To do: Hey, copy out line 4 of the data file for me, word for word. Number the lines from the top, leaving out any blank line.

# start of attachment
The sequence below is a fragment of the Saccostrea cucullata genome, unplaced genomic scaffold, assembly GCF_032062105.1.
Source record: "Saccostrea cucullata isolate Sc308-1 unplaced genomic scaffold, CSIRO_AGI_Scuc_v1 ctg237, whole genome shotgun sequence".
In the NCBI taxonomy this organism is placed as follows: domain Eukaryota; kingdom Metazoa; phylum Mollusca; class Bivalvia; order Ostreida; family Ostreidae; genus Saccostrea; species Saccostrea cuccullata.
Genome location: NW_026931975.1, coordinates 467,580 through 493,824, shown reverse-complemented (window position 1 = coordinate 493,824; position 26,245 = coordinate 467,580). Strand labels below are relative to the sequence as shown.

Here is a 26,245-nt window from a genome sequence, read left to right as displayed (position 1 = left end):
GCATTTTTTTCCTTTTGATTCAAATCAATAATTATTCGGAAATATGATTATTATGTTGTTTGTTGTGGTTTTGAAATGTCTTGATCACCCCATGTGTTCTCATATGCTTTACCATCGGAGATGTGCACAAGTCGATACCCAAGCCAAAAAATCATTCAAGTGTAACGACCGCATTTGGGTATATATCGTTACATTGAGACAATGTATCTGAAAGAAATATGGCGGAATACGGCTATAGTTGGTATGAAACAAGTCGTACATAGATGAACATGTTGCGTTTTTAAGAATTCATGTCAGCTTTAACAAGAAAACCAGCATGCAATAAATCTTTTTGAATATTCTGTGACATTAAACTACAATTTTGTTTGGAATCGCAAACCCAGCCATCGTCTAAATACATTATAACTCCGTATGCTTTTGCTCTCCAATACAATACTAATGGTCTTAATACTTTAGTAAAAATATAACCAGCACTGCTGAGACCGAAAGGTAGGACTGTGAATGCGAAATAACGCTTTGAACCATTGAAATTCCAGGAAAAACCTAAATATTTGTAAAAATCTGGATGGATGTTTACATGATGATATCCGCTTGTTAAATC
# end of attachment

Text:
Genome location: NW_026931975.1, coordinates 467,580 through 493,824, shown reverse-complemented (window position 1 = coordinate 493,824; position 26,245 = coordinate 467,580). Strand labels below are relative to the sequence as shown.